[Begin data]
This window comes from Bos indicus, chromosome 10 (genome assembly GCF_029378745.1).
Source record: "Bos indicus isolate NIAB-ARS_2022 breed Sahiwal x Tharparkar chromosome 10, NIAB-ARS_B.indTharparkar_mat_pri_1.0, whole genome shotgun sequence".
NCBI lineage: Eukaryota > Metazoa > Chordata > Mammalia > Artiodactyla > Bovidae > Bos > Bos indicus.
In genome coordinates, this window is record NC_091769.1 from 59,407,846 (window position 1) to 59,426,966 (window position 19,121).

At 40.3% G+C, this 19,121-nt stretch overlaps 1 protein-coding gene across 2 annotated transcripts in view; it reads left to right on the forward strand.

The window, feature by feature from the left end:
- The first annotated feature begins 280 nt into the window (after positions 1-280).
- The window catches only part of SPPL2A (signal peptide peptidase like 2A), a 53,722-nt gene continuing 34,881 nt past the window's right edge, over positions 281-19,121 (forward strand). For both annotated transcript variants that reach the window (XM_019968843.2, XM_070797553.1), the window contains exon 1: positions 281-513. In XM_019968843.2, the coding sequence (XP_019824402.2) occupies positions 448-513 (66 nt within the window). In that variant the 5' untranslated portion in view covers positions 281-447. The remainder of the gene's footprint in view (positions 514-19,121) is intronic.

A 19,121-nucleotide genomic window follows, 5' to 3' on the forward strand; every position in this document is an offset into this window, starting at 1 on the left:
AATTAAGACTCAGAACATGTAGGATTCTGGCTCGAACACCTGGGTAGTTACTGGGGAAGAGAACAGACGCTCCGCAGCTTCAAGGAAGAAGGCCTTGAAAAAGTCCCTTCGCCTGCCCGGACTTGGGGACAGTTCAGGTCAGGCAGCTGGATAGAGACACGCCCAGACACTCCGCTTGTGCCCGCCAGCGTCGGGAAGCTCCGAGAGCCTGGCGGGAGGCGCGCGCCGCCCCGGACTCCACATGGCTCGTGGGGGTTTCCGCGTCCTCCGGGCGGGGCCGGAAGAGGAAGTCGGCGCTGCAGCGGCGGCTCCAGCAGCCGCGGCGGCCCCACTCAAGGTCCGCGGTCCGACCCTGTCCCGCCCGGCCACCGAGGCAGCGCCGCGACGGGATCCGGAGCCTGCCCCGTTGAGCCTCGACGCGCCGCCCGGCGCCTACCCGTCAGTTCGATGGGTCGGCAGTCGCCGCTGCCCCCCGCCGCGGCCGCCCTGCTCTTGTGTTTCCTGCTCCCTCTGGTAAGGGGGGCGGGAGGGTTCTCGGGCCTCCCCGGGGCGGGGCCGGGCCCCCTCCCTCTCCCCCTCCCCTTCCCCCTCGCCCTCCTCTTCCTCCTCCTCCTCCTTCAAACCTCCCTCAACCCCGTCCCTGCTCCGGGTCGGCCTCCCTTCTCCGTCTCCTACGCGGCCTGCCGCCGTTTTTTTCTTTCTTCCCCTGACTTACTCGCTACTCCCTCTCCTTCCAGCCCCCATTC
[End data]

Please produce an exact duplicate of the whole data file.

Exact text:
This window comes from Bos indicus, chromosome 10 (genome assembly GCF_029378745.1).
Source record: "Bos indicus isolate NIAB-ARS_2022 breed Sahiwal x Tharparkar chromosome 10, NIAB-ARS_B.indTharparkar_mat_pri_1.0, whole genome shotgun sequence".
NCBI lineage: Eukaryota > Metazoa > Chordata > Mammalia > Artiodactyla > Bovidae > Bos > Bos indicus.
In genome coordinates, this window is record NC_091769.1 from 59,407,846 (window position 1) to 59,426,966 (window position 19,121).

At 40.3% G+C, this 19,121-nt stretch overlaps 1 protein-coding gene across 2 annotated transcripts in view; it reads left to right on the forward strand.

The window, feature by feature from the left end:
- The first annotated feature begins 280 nt into the window (after positions 1-280).
- The window catches only part of SPPL2A (signal peptide peptidase like 2A), a 53,722-nt gene continuing 34,881 nt past the window's right edge, over positions 281-19,121 (forward strand). For both annotated transcript variants that reach the window (XM_019968843.2, XM_070797553.1), the window contains exon 1: positions 281-513. In XM_019968843.2, the coding sequence (XP_019824402.2) occupies positions 448-513 (66 nt within the window). In that variant the 5' untranslated portion in view covers positions 281-447. The remainder of the gene's footprint in view (positions 514-19,121) is intronic.

A 19,121-nucleotide genomic window follows, 5' to 3' on the forward strand; every position in this document is an offset into this window, starting at 1 on the left:
AATTAAGACTCAGAACATGTAGGATTCTGGCTCGAACACCTGGGTAGTTACTGGGGAAGAGAACAGACGCTCCGCAGCTTCAAGGAAGAAGGCCTTGAAAAAGTCCCTTCGCCTGCCCGGACTTGGGGACAGTTCAGGTCAGGCAGCTGGATAGAGACACGCCCAGACACTCCGCTTGTGCCCGCCAGCGTCGGGAAGCTCCGAGAGCCTGGCGGGAGGCGCGCGCCGCCCCGGACTCCACATGGCTCGTGGGGGTTTCCGCGTCCTCCGGGCGGGGCCGGAAGAGGAAGTCGGCGCTGCAGCGGCGGCTCCAGCAGCCGCGGCGGCCCCACTCAAGGTCCGCGGTCCGACCCTGTCCCGCCCGGCCACCGAGGCAGCGCCGCGACGGGATCCGGAGCCTGCCCCGTTGAGCCTCGACGCGCCGCCCGGCGCCTACCCGTCAGTTCGATGGGTCGGCAGTCGCCGCTGCCCCCCGCCGCGGCCGCCCTGCTCTTGTGTTTCCTGCTCCCTCTGGTAAGGGGGGCGGGAGGGTTCTCGGGCCTCCCCGGGGCGGGGCCGGGCCCCCTCCCTCTCCCCCTCCCCTTCCCCCTCGCCCTCCTCTTCCTCCTCCTCCTCCTTCAAACCTCCCTCAACCCCGTCCCTGCTCCGGGTCGGCCTCCCTTCTCCGTCTCCTACGCGGCCTGCCGCCGTTTTTTTCTTTCTTCCCCTGACTTACTCGCTACTCCCTCTCCTTCCAGCCCCCATTC